The Advantages of CNC over Conventional Machining

Increasingly, manufacturing industry relies on computer numerical control (CNC) machining. But what exactly is CNC and what advantages does it offer over more conventional techniques?

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What Is CNC?

Essentially, a CNC machine is a machine tool – such as a lathe, router or mill – that is controlled by instructions from a computer. This means that once it’s set up it can run autonomously without the constant attentions of an operator.

Specialist software drives the CNC milling or other process, controlling the speed of the machine, feed rates, tool locations and so on. A CNC machine can also operate on multiple axes and at different angles much more easily than a human operator, who would constantly have to reposition the workpiece.

Given this versatility, it is perhaps no surprise that the CNC machinery market is growing and expected to exceed $100 billion by 2025.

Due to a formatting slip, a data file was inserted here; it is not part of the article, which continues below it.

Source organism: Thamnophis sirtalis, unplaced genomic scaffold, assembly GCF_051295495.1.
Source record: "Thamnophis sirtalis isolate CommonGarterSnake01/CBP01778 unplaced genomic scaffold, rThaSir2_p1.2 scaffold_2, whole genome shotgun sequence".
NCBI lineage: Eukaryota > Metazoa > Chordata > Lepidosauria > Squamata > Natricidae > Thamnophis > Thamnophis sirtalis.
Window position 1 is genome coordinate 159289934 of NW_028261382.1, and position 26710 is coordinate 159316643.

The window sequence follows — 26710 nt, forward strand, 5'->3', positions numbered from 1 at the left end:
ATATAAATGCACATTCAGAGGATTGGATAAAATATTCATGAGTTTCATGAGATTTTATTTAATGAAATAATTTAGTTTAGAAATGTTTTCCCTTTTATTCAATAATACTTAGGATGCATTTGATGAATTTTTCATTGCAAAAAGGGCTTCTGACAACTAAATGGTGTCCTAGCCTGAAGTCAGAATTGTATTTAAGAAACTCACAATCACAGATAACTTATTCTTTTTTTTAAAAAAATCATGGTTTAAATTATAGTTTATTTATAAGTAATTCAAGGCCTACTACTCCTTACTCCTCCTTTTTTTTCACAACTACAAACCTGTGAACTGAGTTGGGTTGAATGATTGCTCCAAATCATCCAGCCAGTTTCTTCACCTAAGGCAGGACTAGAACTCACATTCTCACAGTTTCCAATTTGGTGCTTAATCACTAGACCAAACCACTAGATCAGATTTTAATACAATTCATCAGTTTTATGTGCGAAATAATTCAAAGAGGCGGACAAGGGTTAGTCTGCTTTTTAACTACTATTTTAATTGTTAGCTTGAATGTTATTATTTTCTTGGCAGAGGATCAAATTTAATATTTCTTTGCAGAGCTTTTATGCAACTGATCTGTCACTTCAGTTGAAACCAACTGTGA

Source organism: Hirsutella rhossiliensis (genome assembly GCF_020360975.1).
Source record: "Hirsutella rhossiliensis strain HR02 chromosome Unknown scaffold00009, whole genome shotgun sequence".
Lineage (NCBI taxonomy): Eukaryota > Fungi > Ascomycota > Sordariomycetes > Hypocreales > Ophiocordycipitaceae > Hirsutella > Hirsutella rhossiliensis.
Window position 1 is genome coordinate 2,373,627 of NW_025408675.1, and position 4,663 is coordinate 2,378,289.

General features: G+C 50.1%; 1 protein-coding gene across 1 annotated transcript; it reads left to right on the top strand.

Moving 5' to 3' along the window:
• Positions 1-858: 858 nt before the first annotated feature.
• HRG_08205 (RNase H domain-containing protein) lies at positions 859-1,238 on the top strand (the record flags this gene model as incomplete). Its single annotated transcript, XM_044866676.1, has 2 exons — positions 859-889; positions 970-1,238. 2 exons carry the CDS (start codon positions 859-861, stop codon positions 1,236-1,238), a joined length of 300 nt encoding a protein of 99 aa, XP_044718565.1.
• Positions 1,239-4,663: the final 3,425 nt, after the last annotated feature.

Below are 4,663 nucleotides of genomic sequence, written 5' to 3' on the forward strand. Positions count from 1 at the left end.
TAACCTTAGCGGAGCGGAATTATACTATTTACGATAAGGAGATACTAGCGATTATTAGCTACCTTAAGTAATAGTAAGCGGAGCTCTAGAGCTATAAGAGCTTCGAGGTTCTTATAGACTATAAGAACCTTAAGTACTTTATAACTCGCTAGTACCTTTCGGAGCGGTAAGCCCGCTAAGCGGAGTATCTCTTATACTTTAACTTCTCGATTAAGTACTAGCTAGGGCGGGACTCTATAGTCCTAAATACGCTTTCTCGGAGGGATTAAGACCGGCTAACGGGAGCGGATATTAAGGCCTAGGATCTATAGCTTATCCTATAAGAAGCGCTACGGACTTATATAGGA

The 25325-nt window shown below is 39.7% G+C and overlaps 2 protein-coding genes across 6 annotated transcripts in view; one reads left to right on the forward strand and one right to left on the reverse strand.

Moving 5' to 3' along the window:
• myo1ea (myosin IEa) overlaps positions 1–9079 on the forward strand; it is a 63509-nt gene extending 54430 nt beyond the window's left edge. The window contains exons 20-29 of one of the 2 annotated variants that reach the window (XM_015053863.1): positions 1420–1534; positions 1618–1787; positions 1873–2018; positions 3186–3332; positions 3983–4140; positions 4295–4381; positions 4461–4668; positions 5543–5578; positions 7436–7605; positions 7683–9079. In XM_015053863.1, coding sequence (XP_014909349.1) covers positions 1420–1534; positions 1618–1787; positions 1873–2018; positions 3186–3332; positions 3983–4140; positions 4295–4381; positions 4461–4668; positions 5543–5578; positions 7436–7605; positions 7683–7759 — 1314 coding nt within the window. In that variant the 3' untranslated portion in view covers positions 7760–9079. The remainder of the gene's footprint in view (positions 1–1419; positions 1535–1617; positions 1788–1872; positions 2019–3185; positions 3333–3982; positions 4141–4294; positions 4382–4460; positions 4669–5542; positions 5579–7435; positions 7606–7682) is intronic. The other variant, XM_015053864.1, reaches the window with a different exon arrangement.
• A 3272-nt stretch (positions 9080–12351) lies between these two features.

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The CNC Advantage

So what are the benefits of adopting CNC from suppliers like https://www.parallelprecision.co.uk/cnc-milling over using conventional machining techniques? Both achieve the same end, but the automated nature of CNC machining means components can be produced faster and more accurately.

This doesn’t mean that no skill is required, of course. You still need a skilled operator initially to program the machine and set it up. Once this is done, however, there is no need for an operator to watch over the machine as it works. This means that one man is able to oversee multiple machines, leading to more efficient and cost-effective production. CNC machines can also be kept working around the clock with minimal intervention.

Of course, CNC machines are more expensive to buy and install. This means they tend to be used for longer production runs, whereas conventional machining is still used for one-offs, prototypes and short production runs.

Another advantage of CNC operation is that it can be linked to computer-aided design (CAD) systems, so a design can go from concept to production with minimal effort. This also means that it is easier to make changes during the production run. Of course, once a design is created and saved it can be recalled at any time and made to the same level of accuracy with no need for any learning time or setting up on the part of the operator before it can be produced.

 

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